Australia: Merger Control In PNG: New Mandatory Notification Requirements

Last Updated: 8 August 2018
Article by Lynsey Edgar, Stephen Massa and Erik Andersen

PNG has introduced new merger control rules. PNG's competition regulator, the Independent Consumer and Competition Commission (ICCC), must now be notified of a merger or acquisition, in advance, if certain thresholds are met.

This is a significant change to the former voluntary notification regime.


Last week, the Independent Consumer and Competition (Amendment) Bill 2018 (Bill) was passed by the Parliament of Papua New Guinea, introducing mandatory pre-merger notification requirements if:

  • the transaction value of the proposed acquisition exceeds PGK 50 million; or
  • the proposed acquisition is likely to result in a market share increase of 50 percent or more of the acquirer.

Failing to notify the ICCC of an acquisition results in a default penalty of PGK 750,000.

Why has the law changed?

The Second Reading speech for the Bill said that the changes were required to give "teeth" to the merger notification process, and that "having a voluntary system of premerger notification [had] not worked well for [PNG's] economy".

The Second Reading speech said that:

  • there was high non-compliance by companies in relation to their obligations to apply for clearance or authorisation for potentially anticompetitive business acquisitions;
  • there were some potentially anticompetitive acquisitions that proceeded without prior approval from the ICCC;
  • there was a high cost to the state for the ICCC having to investigate consummated acquisitions in the courts; and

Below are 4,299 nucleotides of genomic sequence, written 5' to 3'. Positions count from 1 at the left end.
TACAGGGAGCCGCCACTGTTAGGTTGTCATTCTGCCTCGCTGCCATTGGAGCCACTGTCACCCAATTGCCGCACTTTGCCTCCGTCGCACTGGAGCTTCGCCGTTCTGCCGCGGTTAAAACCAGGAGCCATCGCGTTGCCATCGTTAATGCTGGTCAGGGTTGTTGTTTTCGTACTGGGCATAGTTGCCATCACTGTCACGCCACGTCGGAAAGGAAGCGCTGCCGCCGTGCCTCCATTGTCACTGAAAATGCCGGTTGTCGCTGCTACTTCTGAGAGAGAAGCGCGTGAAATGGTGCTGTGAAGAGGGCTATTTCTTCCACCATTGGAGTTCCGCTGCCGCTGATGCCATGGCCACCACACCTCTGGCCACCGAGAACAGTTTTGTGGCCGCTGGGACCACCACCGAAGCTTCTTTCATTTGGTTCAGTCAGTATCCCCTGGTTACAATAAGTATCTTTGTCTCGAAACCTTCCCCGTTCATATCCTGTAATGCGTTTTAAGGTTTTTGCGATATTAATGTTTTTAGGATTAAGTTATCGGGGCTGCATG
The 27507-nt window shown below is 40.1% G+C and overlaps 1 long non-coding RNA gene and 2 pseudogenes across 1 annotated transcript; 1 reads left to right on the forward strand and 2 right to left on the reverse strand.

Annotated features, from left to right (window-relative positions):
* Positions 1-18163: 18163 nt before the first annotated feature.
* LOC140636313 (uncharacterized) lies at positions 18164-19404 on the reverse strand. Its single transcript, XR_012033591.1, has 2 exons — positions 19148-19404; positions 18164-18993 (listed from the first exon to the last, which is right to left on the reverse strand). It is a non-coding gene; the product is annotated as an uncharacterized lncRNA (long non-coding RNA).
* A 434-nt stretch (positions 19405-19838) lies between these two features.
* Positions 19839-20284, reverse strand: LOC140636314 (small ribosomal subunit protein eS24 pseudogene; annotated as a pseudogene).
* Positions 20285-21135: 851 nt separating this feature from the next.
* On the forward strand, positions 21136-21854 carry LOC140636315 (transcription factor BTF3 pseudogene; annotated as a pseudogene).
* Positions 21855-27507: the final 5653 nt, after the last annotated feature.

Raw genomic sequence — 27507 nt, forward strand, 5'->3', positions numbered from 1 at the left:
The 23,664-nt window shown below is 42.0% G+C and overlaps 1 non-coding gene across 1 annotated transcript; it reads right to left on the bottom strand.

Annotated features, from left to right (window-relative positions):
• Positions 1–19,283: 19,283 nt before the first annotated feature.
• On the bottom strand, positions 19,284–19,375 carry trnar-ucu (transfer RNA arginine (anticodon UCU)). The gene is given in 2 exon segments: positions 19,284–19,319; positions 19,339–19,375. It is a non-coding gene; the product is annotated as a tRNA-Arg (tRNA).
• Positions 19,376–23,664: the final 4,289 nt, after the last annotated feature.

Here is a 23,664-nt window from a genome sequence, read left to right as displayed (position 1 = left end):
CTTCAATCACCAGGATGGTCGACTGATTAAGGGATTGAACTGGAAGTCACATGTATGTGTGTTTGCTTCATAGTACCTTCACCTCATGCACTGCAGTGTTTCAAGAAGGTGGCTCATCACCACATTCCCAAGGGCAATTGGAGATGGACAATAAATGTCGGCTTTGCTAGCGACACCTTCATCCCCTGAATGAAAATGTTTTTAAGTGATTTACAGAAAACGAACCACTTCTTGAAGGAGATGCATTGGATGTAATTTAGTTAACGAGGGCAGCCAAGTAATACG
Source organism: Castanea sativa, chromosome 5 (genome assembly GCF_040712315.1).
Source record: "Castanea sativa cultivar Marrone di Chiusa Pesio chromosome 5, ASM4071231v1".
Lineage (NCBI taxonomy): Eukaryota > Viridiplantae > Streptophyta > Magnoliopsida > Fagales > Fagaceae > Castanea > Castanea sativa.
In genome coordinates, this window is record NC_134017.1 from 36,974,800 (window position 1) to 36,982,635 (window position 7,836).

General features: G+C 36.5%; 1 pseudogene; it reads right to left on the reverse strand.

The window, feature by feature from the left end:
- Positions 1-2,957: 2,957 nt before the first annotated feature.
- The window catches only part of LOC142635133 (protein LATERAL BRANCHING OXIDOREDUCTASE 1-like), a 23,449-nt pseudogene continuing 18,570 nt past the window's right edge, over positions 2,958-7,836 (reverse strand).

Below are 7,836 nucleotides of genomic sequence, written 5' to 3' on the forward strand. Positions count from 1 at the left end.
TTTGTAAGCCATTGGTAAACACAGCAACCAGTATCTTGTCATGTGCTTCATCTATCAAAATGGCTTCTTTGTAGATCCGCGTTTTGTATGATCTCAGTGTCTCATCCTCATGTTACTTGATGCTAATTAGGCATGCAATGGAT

• it takes longer for the ICCC to investigate consummated acquisitions due to the unwillingness of the parties to cooperate and provide information to the ICCC.

The Second Reading speech also said that "there have been many acquisitions that have slipped through the ICCC's radar that now pose significant competition concerns in our economy today".

The passing of the Bill follows recent investigations by the ICCC against companies which it alleges have breached the Independent Consumer and Competition Commission Act 2002  (ICCC Act) by entering into transactions that would be likely to have the effect of substantially lessening competition in a market. Earlier this month, the ICCC said that it would investigate the acquisition of a PNG fast moving consumer goods business by another PNG FMCG business.

The new thresholds

The original proposal was for pre-merger notification to be required if one of three threshold tests were met:

"1. the transaction value of the proposed acquisition exceeds the value of PGK 50 million; or

2. the total share is 40% or more of the total shares in the company whose shares are being acquired; or

3. the proposed acquisition is likely or would likely to result in a market share increase of 50 percent or more of the person who is acquiring."

When the Bill was passed the second of these proposed thresholds was removed from the legislation.

It is conceivable that the final threshold – an increased market share of 50 percent for the acquirer – will result in mergers being notified to the ICCC even if the merger will not have a significant impact on competition in a market.